At free speech rally on Telegraph Ave. in Berkeley, 1968. (© Jim Marshall Photography LLC)

Peace: Never-Before-Seen Jim Marshall Photographs Captured the Mood of the '60s (and of Today)

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While you probably wouldn't have recognized him if you bumped into him on Haight Street, the late great Jim Marshall is every bit the legend of 1960s and '70s San Francisco as Jerry Garcia and Janis Joplin.

With his chosen instrument, a Leica camera, he immortalized the music icons of our counterculture movement, and whether or not you know Marshall's name, if you've ever seen a picture from Woodstock, you know his work. Marshall was the undisputed father of rock and roll photography.


But, as an upcoming exhibit at San Francisco Art Exchange reveals, this lensman to the stars was also captivated by street culture and by the peace movement of the day, and Marshall captured many a peace sign (and protest) during his wanderings around the Bay Area and beyond. He archived the images, catalogued only by an index card scrawled with a peace symbol; they went unnoticed and unpublished until now.

Peace: Photographs by Jim Marshall, opening October 20th, spotlights his never-before-seen photographs of peace signs. Whether tagged on a Telegraph Avenue storefront or on a particularly chilling Nazi-esque arm band at a peace walk in Golden Gate Park, the images are certainly breathtaking as freeze-frames of our history, but they are downright staggering in their stark evocation of the current political moment. (Note the proper elderly woman standing on a bench with protest signs at her feet, including one that reads "No on the Travel Ban.")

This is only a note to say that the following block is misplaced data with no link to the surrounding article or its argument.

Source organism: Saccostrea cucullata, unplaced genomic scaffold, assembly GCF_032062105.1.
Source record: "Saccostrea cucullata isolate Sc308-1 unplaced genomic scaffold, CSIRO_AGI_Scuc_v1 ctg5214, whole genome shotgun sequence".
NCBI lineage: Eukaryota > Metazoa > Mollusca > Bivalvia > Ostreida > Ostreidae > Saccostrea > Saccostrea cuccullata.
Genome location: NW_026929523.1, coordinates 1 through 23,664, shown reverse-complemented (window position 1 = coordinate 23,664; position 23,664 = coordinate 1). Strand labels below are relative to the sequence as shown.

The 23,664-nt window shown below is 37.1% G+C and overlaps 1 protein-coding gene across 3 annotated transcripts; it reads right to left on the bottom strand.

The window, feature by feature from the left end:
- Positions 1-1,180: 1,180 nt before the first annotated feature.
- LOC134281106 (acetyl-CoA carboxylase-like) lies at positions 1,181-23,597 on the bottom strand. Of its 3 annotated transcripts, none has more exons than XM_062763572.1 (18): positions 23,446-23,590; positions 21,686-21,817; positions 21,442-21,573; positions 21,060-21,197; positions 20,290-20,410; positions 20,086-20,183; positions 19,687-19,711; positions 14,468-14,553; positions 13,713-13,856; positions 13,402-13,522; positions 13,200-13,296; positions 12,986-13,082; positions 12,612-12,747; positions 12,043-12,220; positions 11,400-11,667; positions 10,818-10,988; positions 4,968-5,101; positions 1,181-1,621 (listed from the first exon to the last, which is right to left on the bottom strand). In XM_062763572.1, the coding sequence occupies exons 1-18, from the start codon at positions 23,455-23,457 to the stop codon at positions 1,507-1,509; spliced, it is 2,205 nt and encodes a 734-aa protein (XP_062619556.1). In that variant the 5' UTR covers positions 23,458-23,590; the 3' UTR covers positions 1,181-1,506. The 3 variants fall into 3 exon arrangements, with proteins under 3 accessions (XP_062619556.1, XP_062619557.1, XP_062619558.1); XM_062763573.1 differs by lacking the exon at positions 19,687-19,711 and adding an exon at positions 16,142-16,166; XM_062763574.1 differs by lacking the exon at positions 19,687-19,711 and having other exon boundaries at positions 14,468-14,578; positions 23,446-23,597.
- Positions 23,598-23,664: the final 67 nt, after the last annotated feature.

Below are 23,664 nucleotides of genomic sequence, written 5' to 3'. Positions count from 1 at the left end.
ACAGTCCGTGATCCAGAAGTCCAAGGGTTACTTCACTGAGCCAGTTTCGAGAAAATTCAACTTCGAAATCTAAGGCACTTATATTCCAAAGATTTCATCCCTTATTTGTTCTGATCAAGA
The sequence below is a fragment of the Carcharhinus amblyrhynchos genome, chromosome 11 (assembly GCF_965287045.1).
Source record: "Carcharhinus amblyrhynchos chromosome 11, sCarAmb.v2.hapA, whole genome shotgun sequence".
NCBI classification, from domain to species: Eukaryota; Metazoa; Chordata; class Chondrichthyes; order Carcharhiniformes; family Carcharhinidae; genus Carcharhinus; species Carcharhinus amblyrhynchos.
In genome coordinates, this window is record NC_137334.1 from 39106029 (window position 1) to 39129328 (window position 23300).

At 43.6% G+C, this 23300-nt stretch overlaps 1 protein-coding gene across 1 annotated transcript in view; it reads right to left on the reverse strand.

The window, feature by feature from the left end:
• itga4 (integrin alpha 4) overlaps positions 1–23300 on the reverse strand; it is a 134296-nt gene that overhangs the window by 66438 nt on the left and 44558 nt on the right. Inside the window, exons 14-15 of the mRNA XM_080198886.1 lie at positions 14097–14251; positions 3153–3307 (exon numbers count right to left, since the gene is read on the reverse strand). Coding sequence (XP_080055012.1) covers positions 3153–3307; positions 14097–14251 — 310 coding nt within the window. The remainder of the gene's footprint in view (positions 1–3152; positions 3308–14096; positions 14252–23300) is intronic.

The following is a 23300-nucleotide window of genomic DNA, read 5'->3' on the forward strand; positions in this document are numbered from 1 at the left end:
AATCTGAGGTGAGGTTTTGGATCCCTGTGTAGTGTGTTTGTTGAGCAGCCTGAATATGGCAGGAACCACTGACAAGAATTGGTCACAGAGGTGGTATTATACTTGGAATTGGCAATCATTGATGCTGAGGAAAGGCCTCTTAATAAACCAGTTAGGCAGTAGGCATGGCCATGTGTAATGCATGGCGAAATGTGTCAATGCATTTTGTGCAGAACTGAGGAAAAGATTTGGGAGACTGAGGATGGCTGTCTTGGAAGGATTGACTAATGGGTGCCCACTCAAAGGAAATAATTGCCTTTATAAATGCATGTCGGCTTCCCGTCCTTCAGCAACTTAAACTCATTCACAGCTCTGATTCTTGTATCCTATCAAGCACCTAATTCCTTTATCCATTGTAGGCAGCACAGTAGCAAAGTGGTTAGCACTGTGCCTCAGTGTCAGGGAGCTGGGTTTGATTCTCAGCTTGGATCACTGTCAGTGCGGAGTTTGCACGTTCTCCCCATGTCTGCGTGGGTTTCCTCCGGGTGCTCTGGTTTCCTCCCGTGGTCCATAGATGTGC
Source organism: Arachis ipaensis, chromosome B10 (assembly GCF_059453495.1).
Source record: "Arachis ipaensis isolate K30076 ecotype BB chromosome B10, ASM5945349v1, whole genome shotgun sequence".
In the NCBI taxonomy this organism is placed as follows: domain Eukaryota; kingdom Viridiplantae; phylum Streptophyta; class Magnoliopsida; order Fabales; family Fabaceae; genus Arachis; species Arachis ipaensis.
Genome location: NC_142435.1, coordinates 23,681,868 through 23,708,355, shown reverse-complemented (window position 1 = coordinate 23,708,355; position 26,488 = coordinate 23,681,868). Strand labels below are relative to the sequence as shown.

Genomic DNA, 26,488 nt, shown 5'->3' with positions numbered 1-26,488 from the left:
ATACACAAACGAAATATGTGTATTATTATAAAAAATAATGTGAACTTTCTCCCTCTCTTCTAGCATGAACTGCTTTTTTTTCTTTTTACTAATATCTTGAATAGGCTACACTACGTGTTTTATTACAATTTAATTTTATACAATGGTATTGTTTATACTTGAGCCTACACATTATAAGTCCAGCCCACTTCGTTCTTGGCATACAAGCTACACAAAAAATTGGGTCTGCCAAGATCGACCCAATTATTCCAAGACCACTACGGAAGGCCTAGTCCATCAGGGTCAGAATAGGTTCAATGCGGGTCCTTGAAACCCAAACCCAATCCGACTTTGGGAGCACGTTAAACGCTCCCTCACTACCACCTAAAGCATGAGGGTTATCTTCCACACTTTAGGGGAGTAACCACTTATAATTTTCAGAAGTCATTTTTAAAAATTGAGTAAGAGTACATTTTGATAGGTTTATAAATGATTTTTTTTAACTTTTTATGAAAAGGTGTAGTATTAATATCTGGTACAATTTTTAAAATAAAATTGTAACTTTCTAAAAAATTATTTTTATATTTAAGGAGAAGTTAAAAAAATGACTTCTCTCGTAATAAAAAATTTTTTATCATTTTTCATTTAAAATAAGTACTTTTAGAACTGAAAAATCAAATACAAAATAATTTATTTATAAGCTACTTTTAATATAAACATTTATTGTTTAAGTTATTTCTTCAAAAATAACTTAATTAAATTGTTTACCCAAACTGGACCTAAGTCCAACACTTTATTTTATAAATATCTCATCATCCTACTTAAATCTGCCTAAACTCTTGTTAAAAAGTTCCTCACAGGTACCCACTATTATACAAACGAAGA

The exhibit celebrates the release of the 10th book to carry the photographer's name, Peace (Reel Art Press), with a foreword by famed street artist Shepard Fairey and afterward by folk legend Joan Baez.

"[The images] showcase an idea rather than pictures of famous musicians, scenesters, or politicians, and the artful nature of the images indicate that Marshall saw the role of the peace signs as a crucial character or protagonist within the culture," Fairey said.

See for yourself in the slideshow below.

// Peace: Photographs by Jim Marshall opens with a public reception (6:30-8:30pm) on Oct. 20 at San Francisco Art Exchange, 458 Geary St. (Union Square), sfae.com; to RSVP, call 415.441.8840.

Haight Street, San Francisco, 1967.

(© Jim Marshall Photography LLC)

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